Does a Down Payment Cover Closing Costs?

When you buy a house, you will have to make a down payment and pay closing costs. Many people, especially first-time buyers, are confused about the differences between them and what each includes. They’re separate expenses, and one does not cover the other, although they may be paid at the same time.

What Is a Down Payment?

A down payment is a sum of money that you will have to pay before you buy a house. That amount will depend on your mortgage lender’s requirements and your financial circumstances. Your lender may require you to put down a minimum percentage of the purchase price, but you may decide to make a larger down payment.

If you put down less than 20% of the purchase price, you will probably have to buy mortgage insurance. That may add thousands of dollars per year to your total cost of homeownership. Making a low down payment may also cause you to have a higher interest rate than someone who puts more money down.

You will have to pay earnest money after you make an offer to show that you’re serious about buying the house. Earnest money will be put in escrow while the sale is pending. The rest of your down payment will be paid at closing. The total down payment (earnest money plus the amount paid at closing) will count toward the cost of the house. The rest of the purchase price can be covered by a mortgage.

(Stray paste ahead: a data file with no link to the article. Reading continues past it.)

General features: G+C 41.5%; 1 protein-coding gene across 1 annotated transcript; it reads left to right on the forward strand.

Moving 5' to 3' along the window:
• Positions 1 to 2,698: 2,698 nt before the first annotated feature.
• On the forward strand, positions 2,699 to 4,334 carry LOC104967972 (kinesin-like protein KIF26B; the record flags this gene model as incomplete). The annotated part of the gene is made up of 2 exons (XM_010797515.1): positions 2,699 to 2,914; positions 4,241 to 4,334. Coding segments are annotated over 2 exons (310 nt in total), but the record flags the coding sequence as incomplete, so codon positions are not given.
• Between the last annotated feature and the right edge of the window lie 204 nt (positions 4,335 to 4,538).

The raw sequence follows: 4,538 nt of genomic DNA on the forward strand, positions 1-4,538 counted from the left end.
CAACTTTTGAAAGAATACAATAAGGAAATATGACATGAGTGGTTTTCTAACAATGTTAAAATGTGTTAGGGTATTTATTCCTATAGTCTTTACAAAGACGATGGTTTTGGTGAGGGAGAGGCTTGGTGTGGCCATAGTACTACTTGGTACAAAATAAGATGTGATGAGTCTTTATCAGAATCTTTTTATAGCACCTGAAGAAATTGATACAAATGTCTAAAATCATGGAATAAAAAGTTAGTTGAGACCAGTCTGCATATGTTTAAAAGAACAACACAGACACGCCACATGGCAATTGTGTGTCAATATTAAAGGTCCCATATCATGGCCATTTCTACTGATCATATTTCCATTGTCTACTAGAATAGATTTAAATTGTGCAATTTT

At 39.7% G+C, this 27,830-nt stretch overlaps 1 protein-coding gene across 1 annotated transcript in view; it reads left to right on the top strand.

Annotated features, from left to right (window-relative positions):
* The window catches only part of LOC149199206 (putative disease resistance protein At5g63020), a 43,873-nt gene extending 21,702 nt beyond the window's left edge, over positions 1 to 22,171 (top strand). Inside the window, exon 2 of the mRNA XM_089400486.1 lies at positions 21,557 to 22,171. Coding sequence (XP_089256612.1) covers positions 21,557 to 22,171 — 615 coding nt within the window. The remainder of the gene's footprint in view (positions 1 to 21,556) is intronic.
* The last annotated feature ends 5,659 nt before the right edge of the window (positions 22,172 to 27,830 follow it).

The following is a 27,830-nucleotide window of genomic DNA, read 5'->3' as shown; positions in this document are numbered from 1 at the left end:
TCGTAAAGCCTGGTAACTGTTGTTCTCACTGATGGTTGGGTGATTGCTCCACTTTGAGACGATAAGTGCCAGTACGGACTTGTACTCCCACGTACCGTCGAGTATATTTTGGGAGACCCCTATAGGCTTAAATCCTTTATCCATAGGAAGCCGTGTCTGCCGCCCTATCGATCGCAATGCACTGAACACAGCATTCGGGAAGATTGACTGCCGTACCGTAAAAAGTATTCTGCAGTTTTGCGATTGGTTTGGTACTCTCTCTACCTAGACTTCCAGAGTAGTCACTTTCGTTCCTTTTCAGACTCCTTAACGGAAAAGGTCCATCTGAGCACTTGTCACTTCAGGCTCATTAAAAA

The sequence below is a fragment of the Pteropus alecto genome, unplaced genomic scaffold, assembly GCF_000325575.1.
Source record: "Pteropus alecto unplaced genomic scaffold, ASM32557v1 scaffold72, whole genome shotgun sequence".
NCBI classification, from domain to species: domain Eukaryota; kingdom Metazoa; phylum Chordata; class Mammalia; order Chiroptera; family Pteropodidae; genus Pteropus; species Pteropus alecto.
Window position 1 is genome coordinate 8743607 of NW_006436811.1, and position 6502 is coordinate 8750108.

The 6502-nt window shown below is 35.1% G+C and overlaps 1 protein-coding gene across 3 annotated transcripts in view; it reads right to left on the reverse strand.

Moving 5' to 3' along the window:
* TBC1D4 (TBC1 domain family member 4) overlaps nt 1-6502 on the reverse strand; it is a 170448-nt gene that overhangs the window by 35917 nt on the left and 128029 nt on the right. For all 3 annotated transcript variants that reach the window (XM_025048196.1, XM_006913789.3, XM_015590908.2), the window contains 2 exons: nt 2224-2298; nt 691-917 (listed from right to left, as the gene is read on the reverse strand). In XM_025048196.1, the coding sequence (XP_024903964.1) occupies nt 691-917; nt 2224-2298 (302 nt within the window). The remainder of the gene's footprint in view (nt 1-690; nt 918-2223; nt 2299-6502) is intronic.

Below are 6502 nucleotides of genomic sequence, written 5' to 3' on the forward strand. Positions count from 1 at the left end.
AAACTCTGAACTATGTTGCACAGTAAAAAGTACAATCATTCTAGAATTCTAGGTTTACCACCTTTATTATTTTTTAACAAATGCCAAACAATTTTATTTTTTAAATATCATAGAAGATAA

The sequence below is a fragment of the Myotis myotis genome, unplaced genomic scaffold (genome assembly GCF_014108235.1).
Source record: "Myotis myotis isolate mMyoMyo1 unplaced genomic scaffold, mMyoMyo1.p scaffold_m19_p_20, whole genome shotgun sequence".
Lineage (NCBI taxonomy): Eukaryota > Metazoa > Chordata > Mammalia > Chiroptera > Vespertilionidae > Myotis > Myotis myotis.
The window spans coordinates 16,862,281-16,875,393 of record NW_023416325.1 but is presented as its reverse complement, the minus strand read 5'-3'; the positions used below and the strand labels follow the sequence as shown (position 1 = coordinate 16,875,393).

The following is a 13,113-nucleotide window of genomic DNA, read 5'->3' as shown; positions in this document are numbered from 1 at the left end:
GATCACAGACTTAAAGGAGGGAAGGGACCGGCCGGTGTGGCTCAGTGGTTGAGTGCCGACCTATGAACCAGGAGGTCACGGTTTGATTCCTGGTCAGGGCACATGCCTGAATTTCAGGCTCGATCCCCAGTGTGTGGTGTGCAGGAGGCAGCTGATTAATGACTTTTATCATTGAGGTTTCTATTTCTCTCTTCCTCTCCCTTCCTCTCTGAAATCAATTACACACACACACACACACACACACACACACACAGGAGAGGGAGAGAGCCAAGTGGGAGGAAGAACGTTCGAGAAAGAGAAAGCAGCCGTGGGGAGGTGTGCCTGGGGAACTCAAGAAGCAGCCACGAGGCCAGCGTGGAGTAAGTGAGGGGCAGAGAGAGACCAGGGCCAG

What Are Closing Costs?

Closing costs are a series of fees associated with your mortgage application, inspection, appraisal, title search and other services that are required as part of the homebuying process. Those fees may depend on your lender or the companies providing other services.

Sometimes, the charges are fixed. In other cases, they are a percentage of either the loan amount or the total purchase price. Closing costs may also include prepaid expenses for property taxes and homeowners insurance.

You may be able to pay both the remainder of your down payment and your closing costs with a single certified or cashier’s check, but they’re separate expenses. Your closing costs cannot be counted toward your total down payment and will not influence the amount of your mortgage, and you can’t use money from your down payment to cover closing costs.

Be Prepared for All Upfront Expenses

Excited homebuyers often focus on how much money they have to put down and how much their monthly mortgage payments will be but don’t plan enough for closing costs. Understanding all the expenses associated with buying a house will help you prepare so you can avoid unpleasant surprises and unnecessary stress. If you have any questions about your down payment or closing costs, consult your real estate agent or mortgage lender.

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